Congratulations Dixie Chicks! 5 Grammys

February 12, 2007 by · Leave a Comment
Filed under: Entertainment 

How does a group that’s not even nominated for a Country Music Award walk away with wins in all country categories for which they were nominated at the Grammys? Nothing political in that. No, Hollywood wasn’t trying to make a statement or anything.

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The Chicks can’t hide their disgust at the lack of support they received from other country performers. “A lot of artists cashed in on being against what we said or what we stood for because that was promoting their career, which was a horrible thing to do,” says Robison.

“A lot of pandering started going on, and you’d see soldiers and the American flag in every video. It became a sickening display of ultra-patriotism.”

“The entire country may disagree with me, but I don’t understand the necessity for patriotism,” Maines resumes, through gritted teeth. “Why do you have to be a patriot? About what? This land is our land? Why? You can like where you live and like your life, but as for loving the whole country‚Ķ I don’t see why people care about patriotism.”

Some excellent comments and quotes at Wiz Bang.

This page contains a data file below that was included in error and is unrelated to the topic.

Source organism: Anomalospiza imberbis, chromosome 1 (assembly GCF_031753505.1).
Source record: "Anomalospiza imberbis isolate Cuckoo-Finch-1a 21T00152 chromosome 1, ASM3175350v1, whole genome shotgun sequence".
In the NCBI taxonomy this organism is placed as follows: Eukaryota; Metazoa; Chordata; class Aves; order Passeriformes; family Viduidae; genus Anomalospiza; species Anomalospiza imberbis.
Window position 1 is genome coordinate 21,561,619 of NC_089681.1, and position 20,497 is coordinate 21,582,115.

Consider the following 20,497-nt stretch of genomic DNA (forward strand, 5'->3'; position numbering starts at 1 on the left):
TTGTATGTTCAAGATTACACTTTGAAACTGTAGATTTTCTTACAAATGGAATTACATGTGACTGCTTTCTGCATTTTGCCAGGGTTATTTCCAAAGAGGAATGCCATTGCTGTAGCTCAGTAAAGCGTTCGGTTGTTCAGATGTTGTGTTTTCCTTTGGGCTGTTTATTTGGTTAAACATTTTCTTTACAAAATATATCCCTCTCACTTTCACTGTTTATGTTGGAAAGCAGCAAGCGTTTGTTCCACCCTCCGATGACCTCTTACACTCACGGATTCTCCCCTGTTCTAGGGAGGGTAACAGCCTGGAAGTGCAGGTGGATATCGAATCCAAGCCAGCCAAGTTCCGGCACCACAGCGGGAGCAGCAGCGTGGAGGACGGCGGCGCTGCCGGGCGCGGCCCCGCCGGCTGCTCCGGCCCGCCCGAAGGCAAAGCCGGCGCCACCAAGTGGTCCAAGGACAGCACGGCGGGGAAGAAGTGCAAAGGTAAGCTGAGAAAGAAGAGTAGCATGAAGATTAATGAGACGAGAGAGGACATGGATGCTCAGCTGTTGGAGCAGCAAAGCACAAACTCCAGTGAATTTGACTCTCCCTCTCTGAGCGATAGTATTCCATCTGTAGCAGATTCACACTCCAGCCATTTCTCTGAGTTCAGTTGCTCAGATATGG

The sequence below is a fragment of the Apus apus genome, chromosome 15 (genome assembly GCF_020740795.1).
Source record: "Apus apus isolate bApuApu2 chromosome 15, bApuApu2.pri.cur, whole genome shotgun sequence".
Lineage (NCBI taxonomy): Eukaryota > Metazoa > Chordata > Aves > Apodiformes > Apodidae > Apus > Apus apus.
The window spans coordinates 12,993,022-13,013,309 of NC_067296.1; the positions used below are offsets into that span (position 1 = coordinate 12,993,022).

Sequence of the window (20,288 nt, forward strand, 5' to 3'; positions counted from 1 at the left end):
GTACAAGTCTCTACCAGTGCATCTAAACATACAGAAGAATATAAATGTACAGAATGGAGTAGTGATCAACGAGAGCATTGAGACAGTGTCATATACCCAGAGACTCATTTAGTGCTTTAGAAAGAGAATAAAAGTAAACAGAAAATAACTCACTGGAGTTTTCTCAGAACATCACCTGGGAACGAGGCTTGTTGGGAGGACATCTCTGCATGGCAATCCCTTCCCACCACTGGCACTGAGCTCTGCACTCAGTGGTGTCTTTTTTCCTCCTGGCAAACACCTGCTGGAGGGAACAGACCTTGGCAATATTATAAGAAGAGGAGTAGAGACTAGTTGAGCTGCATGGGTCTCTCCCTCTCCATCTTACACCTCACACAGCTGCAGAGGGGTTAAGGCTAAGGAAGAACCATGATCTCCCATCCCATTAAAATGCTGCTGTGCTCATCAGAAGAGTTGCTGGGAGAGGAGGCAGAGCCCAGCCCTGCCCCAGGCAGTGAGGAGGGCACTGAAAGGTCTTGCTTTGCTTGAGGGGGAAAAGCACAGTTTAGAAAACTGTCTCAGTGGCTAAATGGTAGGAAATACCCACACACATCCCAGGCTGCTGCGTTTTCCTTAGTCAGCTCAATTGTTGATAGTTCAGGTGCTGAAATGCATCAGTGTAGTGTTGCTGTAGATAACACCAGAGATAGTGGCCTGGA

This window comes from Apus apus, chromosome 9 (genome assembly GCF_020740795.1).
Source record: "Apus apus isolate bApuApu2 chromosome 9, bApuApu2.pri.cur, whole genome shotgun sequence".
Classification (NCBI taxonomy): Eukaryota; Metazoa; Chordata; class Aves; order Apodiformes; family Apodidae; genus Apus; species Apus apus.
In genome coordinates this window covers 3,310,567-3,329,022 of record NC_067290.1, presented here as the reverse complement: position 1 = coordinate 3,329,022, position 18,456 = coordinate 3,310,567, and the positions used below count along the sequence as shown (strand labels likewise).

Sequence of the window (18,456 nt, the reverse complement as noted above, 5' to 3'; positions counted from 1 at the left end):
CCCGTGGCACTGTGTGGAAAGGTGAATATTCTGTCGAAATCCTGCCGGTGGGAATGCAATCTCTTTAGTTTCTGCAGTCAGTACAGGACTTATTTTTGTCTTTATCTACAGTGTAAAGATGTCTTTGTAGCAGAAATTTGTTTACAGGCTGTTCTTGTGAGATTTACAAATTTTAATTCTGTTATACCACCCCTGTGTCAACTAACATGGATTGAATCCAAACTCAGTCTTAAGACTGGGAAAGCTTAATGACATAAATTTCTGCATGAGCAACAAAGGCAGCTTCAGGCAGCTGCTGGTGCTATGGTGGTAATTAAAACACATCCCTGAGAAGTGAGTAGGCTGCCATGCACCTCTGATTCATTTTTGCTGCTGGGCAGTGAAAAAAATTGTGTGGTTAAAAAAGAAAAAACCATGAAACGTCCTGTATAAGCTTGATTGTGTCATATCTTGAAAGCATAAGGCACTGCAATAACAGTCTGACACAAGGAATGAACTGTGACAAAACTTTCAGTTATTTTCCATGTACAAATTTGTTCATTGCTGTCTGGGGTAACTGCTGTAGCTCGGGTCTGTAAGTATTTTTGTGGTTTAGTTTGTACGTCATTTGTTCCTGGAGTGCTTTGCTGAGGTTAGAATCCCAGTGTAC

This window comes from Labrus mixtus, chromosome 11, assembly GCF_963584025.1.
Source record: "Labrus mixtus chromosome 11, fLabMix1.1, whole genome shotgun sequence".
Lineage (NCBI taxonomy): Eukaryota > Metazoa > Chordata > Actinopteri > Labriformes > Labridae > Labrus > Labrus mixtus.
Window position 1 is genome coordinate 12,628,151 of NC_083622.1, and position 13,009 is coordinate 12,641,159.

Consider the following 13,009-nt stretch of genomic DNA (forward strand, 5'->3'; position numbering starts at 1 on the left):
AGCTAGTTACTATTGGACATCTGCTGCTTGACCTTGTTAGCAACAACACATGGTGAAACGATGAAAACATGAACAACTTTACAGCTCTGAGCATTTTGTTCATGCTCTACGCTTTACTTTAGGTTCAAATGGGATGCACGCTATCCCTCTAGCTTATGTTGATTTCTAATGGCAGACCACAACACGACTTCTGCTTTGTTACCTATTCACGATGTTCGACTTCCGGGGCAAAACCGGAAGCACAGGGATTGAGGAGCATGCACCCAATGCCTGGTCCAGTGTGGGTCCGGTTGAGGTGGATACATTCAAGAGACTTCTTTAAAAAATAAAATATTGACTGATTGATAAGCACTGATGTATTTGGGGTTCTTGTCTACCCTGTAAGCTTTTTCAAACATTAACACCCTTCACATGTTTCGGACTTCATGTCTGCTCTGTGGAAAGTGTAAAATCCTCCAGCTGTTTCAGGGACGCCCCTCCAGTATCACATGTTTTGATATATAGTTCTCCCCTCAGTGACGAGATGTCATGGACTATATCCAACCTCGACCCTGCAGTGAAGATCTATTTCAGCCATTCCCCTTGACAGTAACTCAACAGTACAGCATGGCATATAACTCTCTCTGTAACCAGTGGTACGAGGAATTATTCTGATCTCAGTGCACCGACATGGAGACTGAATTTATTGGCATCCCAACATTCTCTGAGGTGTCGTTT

And an appearance by Al Gore – what a bonus!

Political activism and video games

January 21, 2007 by · Leave a Comment
Filed under: Election, News, Politics 

Will Hillary commission a “Race to National Healthcare” video game as a way of campaigning? It is a distinct possibility thanks to Ian Bogost, a professor at Georgia Tech and founding partner of Persuasive Games. He insists that his games are “playable editorial cartoons.” Those editorial cartoons would be of the political variety, of course.

Just as the documentary developed as a potent force within the film industry, Bogost is among a growing number of designers who develop video games that focus and comment on the world’s social and political ills.

“I’m not against fun. I like to play the same video games everyone else does. But I don’t believe that video games have to be fun,” Bogost said. “I think they need to be given the opportunity to bother and disturb us.”

Howard Dean already took advantage of the video game campaign strategy:


The Howard Dean for Iowa Game - launched at Christmas 2003 to help Dean supporters understand grassroots outreach and to encourage them to participate in pre-caucus campaigning in Iowa or in their local area. Commissioned by Dean for America, the game was the first ever official U.S. Presidential Election game.

So if the current crew of presidential hopefuls were to come out with their own campaign video games, what would they be?